# Can Differential Privacy be used to show that two distributions are indistinguishable?

Differential privacy can be used to show that the "privacy loss" of a certain computation is "bounded" in a meaningful way. In cryptography, often "indistinguishability" is considered, i.e. we want $$\Delta(D_0, D_1)$$ to be small. Can these two concepts be related?

I know vaguely that standard notions of differential privacy can be related to things like "concentrated differential privacy", which itself is a Renyi-type bound on two distributions (which is somewhat similar to the total variation distance bound that I want). But I want to end my proof with "So, the two distributions are indistinguishable" --- can differential privacy help me with this goal?

• Can you specify the "renyi type" bound you're talking about. A quick look at Dwork's paper shows bounds depending on subgaussian properties. Mar 16 '21 at 1:08
• @kodlu Later papers by Bun and Steinke recast things in terms of Renyi-divergences I think. I'm mostly going on information from this paper.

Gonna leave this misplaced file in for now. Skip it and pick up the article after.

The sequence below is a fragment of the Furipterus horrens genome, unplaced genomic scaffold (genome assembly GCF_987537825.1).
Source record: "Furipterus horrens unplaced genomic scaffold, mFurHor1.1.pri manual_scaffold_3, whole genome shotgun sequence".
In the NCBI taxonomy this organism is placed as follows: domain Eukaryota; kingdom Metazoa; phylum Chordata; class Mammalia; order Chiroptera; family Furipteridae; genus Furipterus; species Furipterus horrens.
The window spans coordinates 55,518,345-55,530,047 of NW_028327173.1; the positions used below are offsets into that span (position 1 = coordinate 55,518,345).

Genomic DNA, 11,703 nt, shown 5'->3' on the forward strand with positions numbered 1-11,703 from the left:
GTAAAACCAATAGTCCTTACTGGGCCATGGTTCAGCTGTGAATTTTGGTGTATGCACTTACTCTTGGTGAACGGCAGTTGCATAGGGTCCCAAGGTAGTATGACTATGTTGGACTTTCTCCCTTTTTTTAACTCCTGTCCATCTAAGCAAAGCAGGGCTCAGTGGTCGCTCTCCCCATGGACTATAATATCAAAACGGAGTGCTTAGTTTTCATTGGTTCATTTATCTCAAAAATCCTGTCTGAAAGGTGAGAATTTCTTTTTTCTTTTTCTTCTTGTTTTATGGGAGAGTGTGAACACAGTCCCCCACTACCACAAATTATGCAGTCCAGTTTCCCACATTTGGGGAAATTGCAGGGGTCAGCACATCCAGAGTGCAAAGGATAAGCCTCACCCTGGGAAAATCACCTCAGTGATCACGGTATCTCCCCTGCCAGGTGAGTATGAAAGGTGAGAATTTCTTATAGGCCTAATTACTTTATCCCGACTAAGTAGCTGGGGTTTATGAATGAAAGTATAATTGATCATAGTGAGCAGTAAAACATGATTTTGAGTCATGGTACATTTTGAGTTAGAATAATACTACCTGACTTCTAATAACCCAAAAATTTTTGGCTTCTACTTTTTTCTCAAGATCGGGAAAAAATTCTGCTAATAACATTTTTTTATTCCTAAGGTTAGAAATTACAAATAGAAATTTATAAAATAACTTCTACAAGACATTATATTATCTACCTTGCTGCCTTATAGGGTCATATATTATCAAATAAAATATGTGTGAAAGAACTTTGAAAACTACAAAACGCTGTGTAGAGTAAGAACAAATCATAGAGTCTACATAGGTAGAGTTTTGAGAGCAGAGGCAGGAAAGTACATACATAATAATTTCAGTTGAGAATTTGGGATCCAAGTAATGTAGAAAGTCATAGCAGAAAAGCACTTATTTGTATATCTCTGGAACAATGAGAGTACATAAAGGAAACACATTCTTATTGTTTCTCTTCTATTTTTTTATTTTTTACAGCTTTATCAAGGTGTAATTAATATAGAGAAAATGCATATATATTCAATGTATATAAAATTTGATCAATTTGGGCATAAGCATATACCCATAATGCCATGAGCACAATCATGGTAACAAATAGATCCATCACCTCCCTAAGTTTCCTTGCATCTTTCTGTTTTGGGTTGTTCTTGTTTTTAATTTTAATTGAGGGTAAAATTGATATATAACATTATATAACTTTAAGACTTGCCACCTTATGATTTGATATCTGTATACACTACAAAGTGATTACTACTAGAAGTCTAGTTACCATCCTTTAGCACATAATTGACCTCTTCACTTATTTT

– Mark
Mar 16 '21 at 1:33

These sorts of arguments come up in the theory of randomness extractors where we argue that a random function from a certain family when applied to inputs with a certain minimum entropy ($$H_\infty$$, the -ve log-maximum probability of an outcome in the Renyi notation) produce outputs that are indistinguishable from uniform up to some $$\epsilon$$ bound. The differential privacy of the uniform and extractor distributions can be bounded in terms of input size, output size and $$H_\infty$$ (see for example the Kamp and Zuckerman theorem of the article).

The min-entropy should be the choice of entropy function when using differential privacy as it bounds the worst case scenario of concentration of inputs.